During the first week of my first year, I distinctly remember walking from the South Campus dining hall back to my residence hall, Good Counsel. This was probably one of the residence halls that had the shortest walks to the dining hall, and I don’t even want to do the math of how many times I did that walk. Hundreds upon hundreds. So what was different about this one walk?
Well, as I turned the corner to go to the main door, I saw someone was walking in ahead of me. This person stopped, turned around to see if anyone was coming in, and then waited. We made eye contact, and I thought, why is he waiting there? I looked down to see if he’d dropped something. He continued to prop the door open, and then I thought, is he waiting for me? I proceeded to physically turn around to see if one of his friends was behind me, but there wasn’t. Once I got to the door he smiled, and I thanked him, and he said, “No problem.” I definitely had a confused look on my face, because I have literally never had anyone hold the door for me that long.
Obviously people have held doors for me, but in a more reasonable way – when I was getting out of a car or when I was right behind someone walking into a restaurant. It wasn’t a foreign concept to me, but rather the sheer amount of time that someone would wait to do something like that is what shocked me. That someone would take the time to wait, and to have the awareness to look around to.
I, however, learned that I should grow accustomed to this. I have literally never known so many young people to hold pretty much every door open for others. I don’t know what it is about Villanova, but I have had my door held for me more times than I can count in any given day. And, if you’re a student, I’m sure you can attest to this – people will hold your door if you’re in their eyesight. Sometimes I have legitimately felt so badly about having people wait for me that I walk faster just to relieve them of their duty, so that I can take up the post to hold the door for someone else.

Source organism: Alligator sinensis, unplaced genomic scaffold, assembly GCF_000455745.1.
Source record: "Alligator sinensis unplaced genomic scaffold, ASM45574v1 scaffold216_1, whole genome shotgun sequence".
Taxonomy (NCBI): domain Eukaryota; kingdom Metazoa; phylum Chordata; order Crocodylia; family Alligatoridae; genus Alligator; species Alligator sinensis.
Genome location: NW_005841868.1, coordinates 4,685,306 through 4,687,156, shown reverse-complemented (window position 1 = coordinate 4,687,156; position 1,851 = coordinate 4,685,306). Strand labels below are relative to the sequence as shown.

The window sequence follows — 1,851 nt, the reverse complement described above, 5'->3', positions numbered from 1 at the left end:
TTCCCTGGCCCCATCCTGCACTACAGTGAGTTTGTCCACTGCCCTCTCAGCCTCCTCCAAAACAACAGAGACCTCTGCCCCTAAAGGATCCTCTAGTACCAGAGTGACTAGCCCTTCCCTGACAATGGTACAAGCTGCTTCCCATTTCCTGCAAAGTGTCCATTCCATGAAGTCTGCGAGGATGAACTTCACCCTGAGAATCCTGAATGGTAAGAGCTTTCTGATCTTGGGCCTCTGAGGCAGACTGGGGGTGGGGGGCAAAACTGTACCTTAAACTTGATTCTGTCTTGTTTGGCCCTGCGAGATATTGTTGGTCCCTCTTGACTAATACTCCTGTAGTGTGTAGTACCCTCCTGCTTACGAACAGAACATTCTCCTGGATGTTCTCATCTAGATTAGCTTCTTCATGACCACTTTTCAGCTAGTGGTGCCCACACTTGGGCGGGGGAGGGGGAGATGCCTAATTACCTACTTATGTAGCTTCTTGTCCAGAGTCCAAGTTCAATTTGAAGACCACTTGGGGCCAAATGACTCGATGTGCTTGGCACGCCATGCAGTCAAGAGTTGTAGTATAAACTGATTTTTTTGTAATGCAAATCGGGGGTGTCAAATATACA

When we’re on our commutes to work or class, it is easy to plug in and zone everything else out. I think it really says something about the students at Villanova that even if we have headphones in and are in our own world, we still are conscientious enough to look around and see if we can do something small for each other.
So, I hope Do Something Nice Day reminds us to be the best versions of ourselves. That we remember what it feels like when someone gives us a genuine “thank you” or a big smile. To feel that our kindness and genuine care for others has a real impact on our communities. I’ve learned that Do Something Nice Day at Villanova is not a holiday, but everyday. I’ve learned from others in the Villanova community to truly care about the people around us. These actions of kindness do not only help individuals on a day-to-day basis, but also help to foster a community of encouragement and support – a community that I am proud to be a part of.